Building Reuse

Zoning

Changes in the weather, occupancy, activities, and solar exposure cause heating and cooling loads to vary over time. Spaces having a different use or exposure require a different control to maintain constant temperature. Some areas with special requirements may need individual control or individual systems, independent of the rest of the building. Variations in indoor conditions, which are acceptable in one space, may be unacceptable in other areas of the same building. Each of these can be considered in the HVAC system selection and design as individual zones. The extent of zoning will be affected by the degree of control required in each zone, and by use of the space.

HVAC system selection and design

The selected system is typically designed to meet the intended use of the space at the time it is designed and installed. No matter how efficiently a particular system operates, or how economical it may be to install, it cannot be consider acceptable if it (1) does not maintain the desired interior environment within an acceptable tolerance under all conditions and occupant activities and (2) does not physically fit into the building without being objectionable.

Rarely is thought given to the possible future reuse of the system. There are three major design aspects that may inhibit the reuse or rezoning of any given space. Changing any or all of these to meet new space use requirements can be difficult and costly.

1. Cooling coil depth which establishes the capability to dehumidify the air
2. Air balance in terms of the cfm of supply air to the zone
3. Outdoor air required to meet the ventilation standards

In the latter case, changes in Ventilation Standards may either help or deter reuse. For example, the table below shows ventilation changes for several different space uses.

Comparison of cfm per person ventilation rates for selected applications
Space Use
Standard
62-81
Standard
62-89
New Standard 62-1999
Simple Prescriptive
Restaurant dining rooms
7.0
20
7.7
8.4
Cafeteria, fast food, dining halls
7.0
20
4.6
7.2
Bars, cocktail lounges
10.0
30
7.7
7.7
Hotel/motel meeting rooms
7.0
20
6.4
6.4
Office building offices
5.0
20
20
16
Office building conference rooms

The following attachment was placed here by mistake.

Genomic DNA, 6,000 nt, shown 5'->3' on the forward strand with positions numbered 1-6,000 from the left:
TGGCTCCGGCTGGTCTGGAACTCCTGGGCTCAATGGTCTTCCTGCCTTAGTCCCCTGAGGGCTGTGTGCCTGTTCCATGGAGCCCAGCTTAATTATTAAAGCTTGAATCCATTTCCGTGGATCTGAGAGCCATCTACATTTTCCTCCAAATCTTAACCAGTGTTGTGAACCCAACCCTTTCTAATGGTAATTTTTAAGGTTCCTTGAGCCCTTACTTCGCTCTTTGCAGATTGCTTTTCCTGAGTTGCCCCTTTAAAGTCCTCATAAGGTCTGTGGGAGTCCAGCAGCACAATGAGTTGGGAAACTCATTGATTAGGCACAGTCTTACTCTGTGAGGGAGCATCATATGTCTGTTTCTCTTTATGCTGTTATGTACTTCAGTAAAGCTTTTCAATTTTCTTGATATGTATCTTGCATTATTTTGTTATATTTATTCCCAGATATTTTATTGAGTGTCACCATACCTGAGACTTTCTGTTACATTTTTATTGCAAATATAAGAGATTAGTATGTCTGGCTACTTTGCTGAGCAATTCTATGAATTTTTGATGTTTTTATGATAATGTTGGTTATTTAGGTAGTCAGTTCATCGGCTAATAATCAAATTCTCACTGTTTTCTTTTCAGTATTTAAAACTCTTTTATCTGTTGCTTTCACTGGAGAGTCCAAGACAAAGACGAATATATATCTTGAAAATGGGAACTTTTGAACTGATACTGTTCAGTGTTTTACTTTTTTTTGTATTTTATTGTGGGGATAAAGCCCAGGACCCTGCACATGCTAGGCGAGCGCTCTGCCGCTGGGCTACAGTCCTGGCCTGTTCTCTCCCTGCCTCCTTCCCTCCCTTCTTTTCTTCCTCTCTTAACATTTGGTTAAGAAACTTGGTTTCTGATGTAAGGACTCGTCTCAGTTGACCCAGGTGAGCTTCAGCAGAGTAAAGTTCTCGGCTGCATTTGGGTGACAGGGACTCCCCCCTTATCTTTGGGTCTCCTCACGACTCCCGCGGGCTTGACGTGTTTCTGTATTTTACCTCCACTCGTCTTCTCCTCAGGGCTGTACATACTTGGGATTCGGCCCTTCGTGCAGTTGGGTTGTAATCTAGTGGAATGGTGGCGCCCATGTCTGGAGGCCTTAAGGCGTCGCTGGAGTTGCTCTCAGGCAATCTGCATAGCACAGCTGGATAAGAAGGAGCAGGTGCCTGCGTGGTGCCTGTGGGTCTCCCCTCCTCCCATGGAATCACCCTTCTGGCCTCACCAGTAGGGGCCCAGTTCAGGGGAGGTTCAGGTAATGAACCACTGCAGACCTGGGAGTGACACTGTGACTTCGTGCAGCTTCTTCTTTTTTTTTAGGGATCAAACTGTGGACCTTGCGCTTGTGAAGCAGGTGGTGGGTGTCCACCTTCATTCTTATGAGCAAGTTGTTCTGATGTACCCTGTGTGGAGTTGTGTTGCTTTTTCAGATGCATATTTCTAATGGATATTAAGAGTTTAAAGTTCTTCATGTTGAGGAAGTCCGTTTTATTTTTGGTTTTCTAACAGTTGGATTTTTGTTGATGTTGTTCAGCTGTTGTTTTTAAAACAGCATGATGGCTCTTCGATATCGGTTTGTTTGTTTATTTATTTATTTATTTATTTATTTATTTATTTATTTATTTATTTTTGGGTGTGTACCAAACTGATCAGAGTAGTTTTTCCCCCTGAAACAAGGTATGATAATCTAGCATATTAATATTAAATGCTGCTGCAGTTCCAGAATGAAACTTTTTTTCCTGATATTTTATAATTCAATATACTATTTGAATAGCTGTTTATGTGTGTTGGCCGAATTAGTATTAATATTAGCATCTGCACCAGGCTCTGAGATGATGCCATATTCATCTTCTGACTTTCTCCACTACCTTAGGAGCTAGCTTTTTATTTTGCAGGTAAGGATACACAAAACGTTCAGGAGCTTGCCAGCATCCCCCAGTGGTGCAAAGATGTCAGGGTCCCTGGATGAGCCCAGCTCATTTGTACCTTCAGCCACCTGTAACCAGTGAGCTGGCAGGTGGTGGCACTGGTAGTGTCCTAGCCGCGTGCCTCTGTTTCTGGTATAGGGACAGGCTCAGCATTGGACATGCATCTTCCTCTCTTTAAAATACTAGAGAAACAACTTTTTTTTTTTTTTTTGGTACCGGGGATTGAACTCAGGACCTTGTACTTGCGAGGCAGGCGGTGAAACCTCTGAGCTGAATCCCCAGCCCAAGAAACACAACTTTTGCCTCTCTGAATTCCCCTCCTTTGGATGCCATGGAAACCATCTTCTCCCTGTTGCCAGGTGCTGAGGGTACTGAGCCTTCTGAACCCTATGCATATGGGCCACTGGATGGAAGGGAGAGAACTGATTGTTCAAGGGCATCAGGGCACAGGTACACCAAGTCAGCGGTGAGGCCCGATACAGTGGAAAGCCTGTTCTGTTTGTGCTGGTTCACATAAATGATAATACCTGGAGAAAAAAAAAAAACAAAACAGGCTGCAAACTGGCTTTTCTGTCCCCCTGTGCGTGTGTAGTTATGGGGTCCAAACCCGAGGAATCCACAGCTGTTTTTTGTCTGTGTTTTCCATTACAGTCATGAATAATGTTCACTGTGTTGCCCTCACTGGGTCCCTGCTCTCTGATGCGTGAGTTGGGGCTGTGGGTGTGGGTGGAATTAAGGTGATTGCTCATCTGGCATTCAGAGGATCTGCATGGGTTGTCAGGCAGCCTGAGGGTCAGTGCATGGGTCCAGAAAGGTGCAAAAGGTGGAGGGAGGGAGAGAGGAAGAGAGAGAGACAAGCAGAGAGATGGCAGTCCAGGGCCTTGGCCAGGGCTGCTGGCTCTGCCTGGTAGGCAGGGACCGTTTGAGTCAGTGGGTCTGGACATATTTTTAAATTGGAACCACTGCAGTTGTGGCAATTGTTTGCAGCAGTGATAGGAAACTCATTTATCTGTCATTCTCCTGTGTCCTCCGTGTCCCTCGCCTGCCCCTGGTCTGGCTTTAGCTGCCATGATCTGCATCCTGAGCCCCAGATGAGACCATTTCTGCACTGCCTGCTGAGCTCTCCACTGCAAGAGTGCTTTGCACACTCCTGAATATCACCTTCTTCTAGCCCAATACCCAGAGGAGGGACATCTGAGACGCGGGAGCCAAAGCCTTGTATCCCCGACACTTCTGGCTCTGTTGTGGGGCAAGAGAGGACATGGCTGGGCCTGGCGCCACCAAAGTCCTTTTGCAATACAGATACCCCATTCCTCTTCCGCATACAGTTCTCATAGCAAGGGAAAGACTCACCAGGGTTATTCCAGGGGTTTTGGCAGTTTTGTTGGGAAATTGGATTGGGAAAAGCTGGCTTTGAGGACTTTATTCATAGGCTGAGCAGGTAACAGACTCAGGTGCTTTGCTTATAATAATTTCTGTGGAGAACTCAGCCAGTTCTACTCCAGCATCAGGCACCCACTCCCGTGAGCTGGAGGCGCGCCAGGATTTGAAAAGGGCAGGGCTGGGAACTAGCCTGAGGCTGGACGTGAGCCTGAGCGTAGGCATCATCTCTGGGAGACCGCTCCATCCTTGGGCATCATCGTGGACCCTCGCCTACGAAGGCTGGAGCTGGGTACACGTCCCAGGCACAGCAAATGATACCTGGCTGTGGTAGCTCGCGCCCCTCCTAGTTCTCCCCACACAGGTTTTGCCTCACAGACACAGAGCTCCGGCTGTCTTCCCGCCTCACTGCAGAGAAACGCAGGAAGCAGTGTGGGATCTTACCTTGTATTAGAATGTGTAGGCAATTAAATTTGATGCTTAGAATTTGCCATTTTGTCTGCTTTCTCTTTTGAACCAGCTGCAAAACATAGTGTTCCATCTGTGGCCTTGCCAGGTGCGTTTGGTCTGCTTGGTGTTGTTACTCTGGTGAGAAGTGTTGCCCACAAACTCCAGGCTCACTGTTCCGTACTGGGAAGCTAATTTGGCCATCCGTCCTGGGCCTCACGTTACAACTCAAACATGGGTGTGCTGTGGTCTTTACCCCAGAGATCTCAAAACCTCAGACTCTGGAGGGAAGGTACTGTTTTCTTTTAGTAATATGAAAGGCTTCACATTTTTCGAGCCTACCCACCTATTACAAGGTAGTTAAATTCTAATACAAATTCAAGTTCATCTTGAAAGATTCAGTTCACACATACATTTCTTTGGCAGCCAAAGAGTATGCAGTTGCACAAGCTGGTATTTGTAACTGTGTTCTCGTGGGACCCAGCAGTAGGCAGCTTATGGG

7.0
20
6.4
6.4
Office building reception areas
--
15
6.0
9.3
Theatre seating areas
7.0
15
3.0
5.5
Theatre lobbies
7.0
20
4.0
7.5
Education building classrooms
5.0
15
10
15
Correction facility cells
--
20
12.0
11.8

The previous standard 62-89 stipulated a minimum ventilation rate of 15 cfm per person. The principal reason the rates are reduced in the new standard is based on a fundamental perspective shift. The 62-89 was based on studies that indicated 15 cfm per person was the level where 80% of the people entering a space found the room odor acceptable. It should be noted that these same studies indicated once people adapted to the space, 80% of the people found odors acceptable at a much lower rate of 5 cfm per person. While 52-89 used the unadapted rate, the new 62-1999 decided to use the adapted rate modified by carbon dioxide (CO2) concentrations.

The new standard adjustments are largely influenced by carbon dioxide based demand-controlled ventilation and offers the designer options via the prescriptive method who wish to avoid costly over-ventilation of spaces subject to variable or intermittent occupancy. The simplified method can be used for single-zone spaces, and the prescriptive method can be applied to all spaces.

Summary

Any reuse or rezoning of existing building spaces must be examined to determine if the new use of the space can be properly served by the existing system components in terms of humidity control, supply air cfm and adequate ventilation.

Links to Related Topics

Commissioning
Humidity Control
Smoke
Sick Building Syndrome
Odors